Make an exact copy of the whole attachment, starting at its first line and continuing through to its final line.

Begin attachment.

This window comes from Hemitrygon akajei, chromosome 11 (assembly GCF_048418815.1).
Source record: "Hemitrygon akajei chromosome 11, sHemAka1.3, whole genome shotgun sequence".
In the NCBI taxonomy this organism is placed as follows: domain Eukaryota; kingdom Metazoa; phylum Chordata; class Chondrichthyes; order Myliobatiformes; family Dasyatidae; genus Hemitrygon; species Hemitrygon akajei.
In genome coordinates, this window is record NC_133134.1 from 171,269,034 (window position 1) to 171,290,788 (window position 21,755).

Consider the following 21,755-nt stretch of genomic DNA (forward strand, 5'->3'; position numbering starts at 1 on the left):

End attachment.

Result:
This window comes from Hemitrygon akajei, chromosome 11 (assembly GCF_048418815.1).
Source record: "Hemitrygon akajei chromosome 11, sHemAka1.3, whole genome shotgun sequence".
In the NCBI taxonomy this organism is placed as follows: domain Eukaryota; kingdom Metazoa; phylum Chordata; class Chondrichthyes; order Myliobatiformes; family Dasyatidae; genus Hemitrygon; species Hemitrygon akajei.
In genome coordinates, this window is record NC_133134.1 from 171,269,034 (window position 1) to 171,290,788 (window position 21,755).

Consider the following 21,755-nt stretch of genomic DNA (forward strand, 5'->3'; position numbering starts at 1 on the left):